Biochemical characterization of physiological age-dependent aggregates in C. elegans

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Aufrufstatistik

URI: http://hdl.handle.net/10900/79835
http://nbn-resolving.de/urn:nbn:de:bsz:21-dspace-798358
http://dx.doi.org/10.15496/publikation-21231
Dokumentart: Dissertation
Date: 2018-01-18
Language: English
Faculty: 7 Mathematisch-Naturwissenschaftliche Fakultät
Department: Biologie
Advisor: David, Della (Dr.)
Day of Oral Examination: 2017-12-11
DDC Classifikation: 500 - Natural sciences and mathematics
570 - Life sciences; biology
610 - Medicine and health
Keywords: Alterung
Other Keywords:
C. elegans
protein aggregation
heterologous seeding
License: Publishing license including print on demand
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Abstract:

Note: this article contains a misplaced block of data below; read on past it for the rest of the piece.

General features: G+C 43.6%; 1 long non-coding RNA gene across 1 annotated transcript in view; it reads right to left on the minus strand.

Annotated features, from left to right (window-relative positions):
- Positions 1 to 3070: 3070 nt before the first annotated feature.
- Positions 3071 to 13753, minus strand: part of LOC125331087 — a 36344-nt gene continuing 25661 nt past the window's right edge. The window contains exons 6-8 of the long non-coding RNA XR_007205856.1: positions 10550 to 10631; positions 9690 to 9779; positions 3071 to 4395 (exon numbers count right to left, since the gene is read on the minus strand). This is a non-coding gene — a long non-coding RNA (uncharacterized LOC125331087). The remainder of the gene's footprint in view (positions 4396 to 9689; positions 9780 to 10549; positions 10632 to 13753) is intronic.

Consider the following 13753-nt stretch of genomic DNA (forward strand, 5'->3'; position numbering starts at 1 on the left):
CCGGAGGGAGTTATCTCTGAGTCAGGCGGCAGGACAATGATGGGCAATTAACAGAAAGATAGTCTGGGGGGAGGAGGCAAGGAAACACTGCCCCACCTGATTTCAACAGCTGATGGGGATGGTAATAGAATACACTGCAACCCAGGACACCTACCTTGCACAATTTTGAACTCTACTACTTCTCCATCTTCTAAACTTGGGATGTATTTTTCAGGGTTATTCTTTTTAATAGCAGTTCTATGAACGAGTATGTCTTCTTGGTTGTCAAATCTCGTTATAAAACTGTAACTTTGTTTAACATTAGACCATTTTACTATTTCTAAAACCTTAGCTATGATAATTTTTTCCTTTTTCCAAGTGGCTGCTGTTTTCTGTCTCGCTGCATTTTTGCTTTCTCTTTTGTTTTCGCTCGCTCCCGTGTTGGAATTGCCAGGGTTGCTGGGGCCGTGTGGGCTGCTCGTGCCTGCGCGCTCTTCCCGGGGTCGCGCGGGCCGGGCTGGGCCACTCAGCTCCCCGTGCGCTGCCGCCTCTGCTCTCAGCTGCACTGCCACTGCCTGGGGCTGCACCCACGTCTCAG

Aging is the most important risk factor for neurodegenerative diseases associated with pathological protein aggregation such as Alzheimer’s disease. Although aging is an important player, it remains unknown which molecular changes are relevant for disease initiation. Recently, we and others demonstrated that several hundred proteins become highly insoluble with age, in the absence of disease. But how these misfolded proteins aggregating with age affect neurodegenerative diseases is not known until today. Importantly, several of these aggregation-prone proteins are found as minor components in disease-associated aggregates such as amyloid-β plaques or neurofibrillary tangles. In this thesis we demonstrate that insoluble protein extracts from aged Caenorhabditis elegans or aged mouse brains are able to seed amyloid-β aggregation in vitro, whereas protein aggregates formed during the early stages of life did not initiate amyloid-β aggregation. The injection of insoluble protein extracts from aged mouse brains into the hippocampus of APP23 transgenic mice lead to a formation of some amyloid-β plaques in three out of five mice. By mass spectrometry analysis of insoluble protein extracts from C. elegans we found late-aggregating proteins that were previously identified as minor components of amyloid-β plaques and neurofibrillary tangles such as 14-3-3, Ubiquitin-like modifier-activating enzyme 1 and Lamin A/C, highlighting these as strong candidates for cross-seeding. Double-transgenic worms overexpressing human amyloid-β in the body-wall muscle together with PAR-5 (C. elegans homolog of 14-3-3) showed an increase in paralysis, which demonstrates that PAR-5 (14-3-3) could be a potential seed for the aggregation of amyloid-β. In conclusion, the results presented here show that physiological protein aggregation with age might constitute a heterologous seed for disease-associated protein aggregation. To find out why these heterologous seeds form with age would have a major impact in advancing our understanding of aging and its influence on pathophysiology. Targeting the seeds before the onset of the disease would be an important prevention strategy. Recently, widespread protein aggregation as a common feature of aging has become an important topic of research. We already demonstrated that cross-seeding between different age-dependent aggregating proteins is possible in the absence of disease. The investigation of endogenous age-dependent protein aggregation could give insights into molecular and cellular mechanisms that regulate protein aggregation and into the effect of protein insolubility on organisms health. Therefore, we wanted to analyze whether rapidly-aggregating proteins can act as harmful seeds for the aggregation of other proteins in C. elegans. The goal was to crosslink a rapidly-aggregating protein together with its co-aggregating proteins, to purify them and to identify them by mass spectrometry. This thesis presents the establishment of a tandem affinity purification under denaturing conditions to be used to purify rapidly-aggregating proteins tagged with a tandem affinity tag.

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